The Love Letter
I just want to tell you all the things that I find amazing about you, all the times that we couldn’t have been closer and how much I love you.
The first time I met you, I hadn’t really come into my own stride yet. I was still finding myself and wondering what the world was all about. I didn’t have the courage and strategies for dealing with things that I do now; and back then, I leant on you heavily.
We spent a lot of time together in those days.
Before I met you, you had been a girl in the Second World War. Your parents were desperately trying to stay alive in Southern England, as constant bombing raids threatened.
In the backyard of your home, your father dug a bomb shelter. He mounded up the earth and surrounded it with tin.
When the siren sounded you would all rush outside and into the shelter. Your brother, still a baby in the pram and you somewhere between 5 and 9. One time you all came out of the shelter to find that all of your windows had been blown out and other houses in the street were gone.
Your mother was a practical English woman. Also a French Polisher. Your father was a Mechanical Engineer with a second duty during the war, as the ‘Works’ fireman. That meant after the raids he sometimes had to go and put out fires caused by ‘Incendiary’ bombs (burning magnesium) and that was just the way it was.
This shared experience bonded your family and during the food rationing that followed you grew up to learn the practical skills of “how to make do” and “make things go further”. You loved your Mother and Father.
I remember the many times you cooked for me years later. We didn’t have much at the time either, though roast dinners, had potatoes and Yorkshire puddings, (the British way of using flour and water to make the dinners go further). There were English versions of curries and other experiments, though the traditional English cooking, of Mrs Beaton, (the book that told you how to do it all), had been handed down from your Mother.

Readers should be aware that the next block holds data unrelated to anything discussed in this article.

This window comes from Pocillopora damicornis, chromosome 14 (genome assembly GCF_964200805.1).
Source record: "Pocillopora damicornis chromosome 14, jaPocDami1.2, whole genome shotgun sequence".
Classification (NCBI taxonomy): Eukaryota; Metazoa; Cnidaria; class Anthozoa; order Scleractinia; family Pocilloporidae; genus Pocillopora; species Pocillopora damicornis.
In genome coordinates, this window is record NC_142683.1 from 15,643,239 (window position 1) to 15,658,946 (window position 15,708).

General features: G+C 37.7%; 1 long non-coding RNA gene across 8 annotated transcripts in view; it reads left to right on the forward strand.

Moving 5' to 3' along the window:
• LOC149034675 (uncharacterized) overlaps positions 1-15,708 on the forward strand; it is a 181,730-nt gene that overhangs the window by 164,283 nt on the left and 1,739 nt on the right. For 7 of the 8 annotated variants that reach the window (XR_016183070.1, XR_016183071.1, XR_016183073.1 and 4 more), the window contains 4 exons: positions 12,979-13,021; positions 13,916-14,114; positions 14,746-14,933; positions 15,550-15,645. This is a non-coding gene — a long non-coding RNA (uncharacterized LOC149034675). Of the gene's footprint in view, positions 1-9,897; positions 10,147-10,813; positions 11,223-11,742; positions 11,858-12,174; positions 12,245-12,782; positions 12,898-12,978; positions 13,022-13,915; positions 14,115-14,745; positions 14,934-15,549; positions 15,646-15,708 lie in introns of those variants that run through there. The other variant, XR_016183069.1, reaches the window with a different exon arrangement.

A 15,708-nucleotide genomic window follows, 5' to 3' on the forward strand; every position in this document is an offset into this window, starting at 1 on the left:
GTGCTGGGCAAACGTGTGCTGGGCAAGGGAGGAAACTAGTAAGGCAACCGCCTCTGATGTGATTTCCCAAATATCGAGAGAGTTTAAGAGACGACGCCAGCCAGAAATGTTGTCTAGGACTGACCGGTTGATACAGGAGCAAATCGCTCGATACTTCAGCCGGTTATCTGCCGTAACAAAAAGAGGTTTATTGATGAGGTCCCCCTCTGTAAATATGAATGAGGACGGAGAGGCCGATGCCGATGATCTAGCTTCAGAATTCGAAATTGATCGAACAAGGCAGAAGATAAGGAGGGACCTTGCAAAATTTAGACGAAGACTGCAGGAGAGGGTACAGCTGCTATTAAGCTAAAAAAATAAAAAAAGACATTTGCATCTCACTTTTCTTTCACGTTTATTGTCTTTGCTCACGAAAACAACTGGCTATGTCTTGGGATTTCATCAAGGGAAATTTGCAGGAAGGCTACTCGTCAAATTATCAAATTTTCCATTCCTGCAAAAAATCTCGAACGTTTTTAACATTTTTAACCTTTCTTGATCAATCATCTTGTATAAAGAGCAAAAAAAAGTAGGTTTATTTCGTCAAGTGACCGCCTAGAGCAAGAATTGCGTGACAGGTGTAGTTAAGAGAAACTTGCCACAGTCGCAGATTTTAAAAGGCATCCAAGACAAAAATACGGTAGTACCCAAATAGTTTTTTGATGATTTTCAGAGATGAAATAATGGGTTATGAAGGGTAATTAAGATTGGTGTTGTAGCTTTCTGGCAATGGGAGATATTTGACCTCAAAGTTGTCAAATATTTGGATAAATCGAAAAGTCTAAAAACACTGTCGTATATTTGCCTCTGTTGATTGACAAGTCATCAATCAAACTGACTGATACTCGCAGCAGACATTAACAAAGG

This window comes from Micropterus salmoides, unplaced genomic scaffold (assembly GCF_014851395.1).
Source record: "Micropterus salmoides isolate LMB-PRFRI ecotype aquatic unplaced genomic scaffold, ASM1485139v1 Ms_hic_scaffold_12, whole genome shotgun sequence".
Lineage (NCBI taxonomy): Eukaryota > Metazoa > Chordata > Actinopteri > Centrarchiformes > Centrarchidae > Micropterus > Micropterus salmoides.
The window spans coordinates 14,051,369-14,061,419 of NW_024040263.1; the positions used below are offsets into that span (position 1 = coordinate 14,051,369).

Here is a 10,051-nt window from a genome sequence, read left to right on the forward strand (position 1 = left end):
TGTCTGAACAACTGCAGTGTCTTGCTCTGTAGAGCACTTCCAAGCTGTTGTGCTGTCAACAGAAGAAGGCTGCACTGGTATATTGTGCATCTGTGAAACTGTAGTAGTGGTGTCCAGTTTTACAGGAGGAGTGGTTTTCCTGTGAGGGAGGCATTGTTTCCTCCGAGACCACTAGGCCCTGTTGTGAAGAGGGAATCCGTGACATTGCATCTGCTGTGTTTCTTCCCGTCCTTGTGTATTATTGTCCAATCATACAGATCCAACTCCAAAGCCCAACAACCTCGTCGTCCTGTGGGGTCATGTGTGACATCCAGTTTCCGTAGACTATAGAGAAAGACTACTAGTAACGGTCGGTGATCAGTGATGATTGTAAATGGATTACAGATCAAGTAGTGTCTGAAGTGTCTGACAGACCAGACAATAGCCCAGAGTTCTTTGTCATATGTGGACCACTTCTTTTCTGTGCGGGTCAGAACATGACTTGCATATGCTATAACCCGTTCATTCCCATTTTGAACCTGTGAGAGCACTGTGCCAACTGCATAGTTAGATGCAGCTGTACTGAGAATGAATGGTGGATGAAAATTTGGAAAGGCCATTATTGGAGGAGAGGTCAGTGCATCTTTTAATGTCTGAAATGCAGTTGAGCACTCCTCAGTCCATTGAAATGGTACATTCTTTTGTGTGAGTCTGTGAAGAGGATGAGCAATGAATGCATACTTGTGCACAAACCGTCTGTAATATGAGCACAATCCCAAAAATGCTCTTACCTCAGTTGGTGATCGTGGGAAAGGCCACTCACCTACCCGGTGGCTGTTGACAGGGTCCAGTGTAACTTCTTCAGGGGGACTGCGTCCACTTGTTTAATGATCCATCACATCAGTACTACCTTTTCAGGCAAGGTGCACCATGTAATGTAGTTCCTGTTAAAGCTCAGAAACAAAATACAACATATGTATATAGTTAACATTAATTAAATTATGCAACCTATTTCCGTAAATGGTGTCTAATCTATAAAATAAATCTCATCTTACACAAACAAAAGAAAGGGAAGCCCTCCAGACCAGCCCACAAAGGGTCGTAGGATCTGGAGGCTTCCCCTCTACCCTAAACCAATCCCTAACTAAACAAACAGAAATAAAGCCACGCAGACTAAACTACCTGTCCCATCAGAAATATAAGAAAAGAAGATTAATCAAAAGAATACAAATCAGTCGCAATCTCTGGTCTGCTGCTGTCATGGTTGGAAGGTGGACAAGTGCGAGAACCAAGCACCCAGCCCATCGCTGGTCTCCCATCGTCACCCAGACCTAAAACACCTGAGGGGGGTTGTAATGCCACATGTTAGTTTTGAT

Thus, after the War you grew up and worked as a secretary until you met a man called Robert (Bob) whom you married and had a son with and then another son. That is when I met you.
Your and Bob’s families, if you look back far enough, had lived in that part of Southern England for at least 800 years and because of your Father you are at least 14-22% Norwegian.
The story of those people, that part of England and all their careers would fill several volumes, so I’ll skip it for this letter.
Bob however didn’t see the opportunities in England and wanted to travel. That meant you, Bob and the two boys went to New Zealand to see what that was like. I don’t know what happened there, though after about a year you were back in England.
After that Australia was the destination and in 1969 you, Bob and the boys were over to Australia arriving in Melbourne and then on to Adelaide.